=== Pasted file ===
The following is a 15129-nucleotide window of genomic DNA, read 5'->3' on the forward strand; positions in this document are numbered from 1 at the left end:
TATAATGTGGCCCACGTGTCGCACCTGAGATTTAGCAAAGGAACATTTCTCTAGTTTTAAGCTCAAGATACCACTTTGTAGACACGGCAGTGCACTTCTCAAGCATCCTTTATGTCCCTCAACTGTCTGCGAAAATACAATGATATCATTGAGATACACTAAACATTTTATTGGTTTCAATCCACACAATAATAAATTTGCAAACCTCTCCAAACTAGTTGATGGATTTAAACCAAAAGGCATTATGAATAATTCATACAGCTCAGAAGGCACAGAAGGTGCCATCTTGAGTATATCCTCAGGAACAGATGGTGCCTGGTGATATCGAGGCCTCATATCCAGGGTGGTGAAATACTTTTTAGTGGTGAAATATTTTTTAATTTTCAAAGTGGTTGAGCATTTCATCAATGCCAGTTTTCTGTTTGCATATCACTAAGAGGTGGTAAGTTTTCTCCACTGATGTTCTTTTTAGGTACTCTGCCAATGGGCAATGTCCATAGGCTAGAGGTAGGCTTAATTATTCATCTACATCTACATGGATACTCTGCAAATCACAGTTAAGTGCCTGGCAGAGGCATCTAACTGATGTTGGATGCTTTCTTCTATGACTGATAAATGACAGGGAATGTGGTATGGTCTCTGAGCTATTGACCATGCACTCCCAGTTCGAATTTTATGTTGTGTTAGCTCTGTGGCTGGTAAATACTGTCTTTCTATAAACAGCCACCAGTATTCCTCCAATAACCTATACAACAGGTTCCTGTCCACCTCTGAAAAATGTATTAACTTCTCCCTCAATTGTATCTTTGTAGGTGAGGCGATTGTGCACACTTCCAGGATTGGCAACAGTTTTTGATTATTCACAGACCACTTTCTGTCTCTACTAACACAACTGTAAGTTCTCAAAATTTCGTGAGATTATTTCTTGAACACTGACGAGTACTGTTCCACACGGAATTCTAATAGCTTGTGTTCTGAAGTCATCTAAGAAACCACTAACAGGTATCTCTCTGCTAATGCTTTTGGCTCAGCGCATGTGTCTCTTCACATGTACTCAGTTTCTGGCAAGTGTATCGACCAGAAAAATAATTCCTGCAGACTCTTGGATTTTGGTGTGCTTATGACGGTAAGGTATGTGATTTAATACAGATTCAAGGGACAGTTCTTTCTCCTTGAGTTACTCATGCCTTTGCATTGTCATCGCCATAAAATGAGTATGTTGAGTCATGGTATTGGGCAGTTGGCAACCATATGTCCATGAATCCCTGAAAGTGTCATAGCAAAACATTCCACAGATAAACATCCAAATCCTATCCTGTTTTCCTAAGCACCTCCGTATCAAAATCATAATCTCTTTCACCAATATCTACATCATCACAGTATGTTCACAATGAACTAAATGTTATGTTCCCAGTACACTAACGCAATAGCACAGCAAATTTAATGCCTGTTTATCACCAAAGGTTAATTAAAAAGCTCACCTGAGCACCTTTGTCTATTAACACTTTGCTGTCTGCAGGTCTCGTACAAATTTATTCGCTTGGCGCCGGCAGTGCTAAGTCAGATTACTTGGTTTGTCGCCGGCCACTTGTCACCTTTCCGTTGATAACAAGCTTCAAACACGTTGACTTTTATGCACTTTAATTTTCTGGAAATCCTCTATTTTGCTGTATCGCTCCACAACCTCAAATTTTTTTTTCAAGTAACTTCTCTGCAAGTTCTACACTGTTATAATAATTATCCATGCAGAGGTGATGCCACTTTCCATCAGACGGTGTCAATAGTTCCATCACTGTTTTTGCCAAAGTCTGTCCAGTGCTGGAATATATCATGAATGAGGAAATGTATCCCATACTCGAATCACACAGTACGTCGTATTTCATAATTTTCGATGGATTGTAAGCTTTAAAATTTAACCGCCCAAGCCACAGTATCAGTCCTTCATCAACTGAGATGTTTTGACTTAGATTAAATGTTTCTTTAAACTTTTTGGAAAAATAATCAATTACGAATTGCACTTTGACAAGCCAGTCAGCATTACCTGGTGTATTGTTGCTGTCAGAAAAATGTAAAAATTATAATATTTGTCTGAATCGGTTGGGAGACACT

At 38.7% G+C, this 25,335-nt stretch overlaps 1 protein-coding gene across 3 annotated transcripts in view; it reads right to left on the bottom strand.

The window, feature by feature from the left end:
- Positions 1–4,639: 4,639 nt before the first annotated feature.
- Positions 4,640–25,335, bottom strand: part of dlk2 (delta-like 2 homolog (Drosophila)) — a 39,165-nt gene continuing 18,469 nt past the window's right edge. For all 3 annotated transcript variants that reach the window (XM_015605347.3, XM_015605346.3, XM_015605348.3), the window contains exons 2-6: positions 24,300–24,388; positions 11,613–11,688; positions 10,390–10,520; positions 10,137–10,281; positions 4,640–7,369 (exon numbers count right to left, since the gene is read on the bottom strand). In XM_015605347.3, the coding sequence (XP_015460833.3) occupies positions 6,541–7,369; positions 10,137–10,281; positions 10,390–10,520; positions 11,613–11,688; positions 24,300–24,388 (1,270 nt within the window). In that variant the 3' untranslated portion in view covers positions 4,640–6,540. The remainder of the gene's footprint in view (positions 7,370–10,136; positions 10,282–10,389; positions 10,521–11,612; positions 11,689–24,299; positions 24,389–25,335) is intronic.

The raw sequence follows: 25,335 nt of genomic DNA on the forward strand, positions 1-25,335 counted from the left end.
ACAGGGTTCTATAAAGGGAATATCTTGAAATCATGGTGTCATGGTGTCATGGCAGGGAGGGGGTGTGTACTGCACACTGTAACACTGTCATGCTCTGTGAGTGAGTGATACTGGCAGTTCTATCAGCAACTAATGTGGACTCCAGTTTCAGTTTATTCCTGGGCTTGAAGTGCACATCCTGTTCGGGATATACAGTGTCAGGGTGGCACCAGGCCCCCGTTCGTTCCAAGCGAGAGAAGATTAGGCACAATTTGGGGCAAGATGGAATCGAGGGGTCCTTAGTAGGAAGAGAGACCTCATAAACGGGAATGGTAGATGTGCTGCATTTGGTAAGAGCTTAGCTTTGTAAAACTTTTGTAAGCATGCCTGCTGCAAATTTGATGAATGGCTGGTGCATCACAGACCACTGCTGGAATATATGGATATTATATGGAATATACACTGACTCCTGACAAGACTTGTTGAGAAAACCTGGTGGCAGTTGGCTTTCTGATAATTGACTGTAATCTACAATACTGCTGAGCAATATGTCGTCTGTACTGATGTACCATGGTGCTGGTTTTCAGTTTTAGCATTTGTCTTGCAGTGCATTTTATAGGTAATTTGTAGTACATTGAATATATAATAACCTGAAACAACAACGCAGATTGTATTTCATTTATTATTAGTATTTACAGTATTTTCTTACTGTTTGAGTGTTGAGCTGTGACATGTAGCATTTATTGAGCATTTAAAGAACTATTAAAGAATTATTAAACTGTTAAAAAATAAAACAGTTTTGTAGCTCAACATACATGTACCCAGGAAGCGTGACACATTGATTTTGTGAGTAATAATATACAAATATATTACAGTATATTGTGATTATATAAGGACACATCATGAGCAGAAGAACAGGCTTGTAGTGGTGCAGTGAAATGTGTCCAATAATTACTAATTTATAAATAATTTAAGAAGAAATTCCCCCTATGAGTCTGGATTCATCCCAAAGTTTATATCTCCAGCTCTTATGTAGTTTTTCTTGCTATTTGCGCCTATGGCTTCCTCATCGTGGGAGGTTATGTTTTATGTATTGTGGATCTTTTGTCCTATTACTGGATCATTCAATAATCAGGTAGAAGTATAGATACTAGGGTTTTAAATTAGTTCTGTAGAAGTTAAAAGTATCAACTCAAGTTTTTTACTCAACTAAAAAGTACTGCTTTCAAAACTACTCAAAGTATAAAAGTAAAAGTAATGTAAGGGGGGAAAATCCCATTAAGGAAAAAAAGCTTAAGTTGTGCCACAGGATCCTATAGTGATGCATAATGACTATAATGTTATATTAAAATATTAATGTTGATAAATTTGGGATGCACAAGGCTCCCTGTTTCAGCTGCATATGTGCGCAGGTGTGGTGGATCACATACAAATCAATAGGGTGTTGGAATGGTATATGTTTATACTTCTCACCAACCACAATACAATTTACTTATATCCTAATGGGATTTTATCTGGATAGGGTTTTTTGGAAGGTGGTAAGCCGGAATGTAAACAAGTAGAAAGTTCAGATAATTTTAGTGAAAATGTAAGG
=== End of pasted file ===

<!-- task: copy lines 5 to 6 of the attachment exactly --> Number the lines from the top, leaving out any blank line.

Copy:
- Positions 1–4,639: 4,639 nt before the first annotated feature.
- Positions 4,640–25,335, bottom strand: part of dlk2 (delta-like 2 homolog (Drosophila)) — a 39,165-nt gene continuing 18,469 nt past the window's right edge. For all 3 annotated transcript variants that reach the window (XM_015605347.3, XM_015605346.3, XM_015605348.3), the window contains exons 2-6: positions 24,300–24,388; positions 11,613–11,688; positions 10,390–10,520; positions 10,137–10,281; positions 4,640–7,369 (exon numbers count right to left, since the gene is read on the bottom strand). In XM_015605347.3, the coding sequence (XP_015460833.3) occupies positions 6,541–7,369; positions 10,137–10,281; positions 10,390–10,520; positions 11,613–11,688; positions 24,300–24,388 (1,270 nt within the window). In that variant the 3' untranslated portion in view covers positions 4,640–6,540. The remainder of the gene's footprint in view (positions 7,370–10,136; positions 10,282–10,389; positions 10,521–11,612; positions 11,689–24,299; positions 24,389–25,335) is intronic.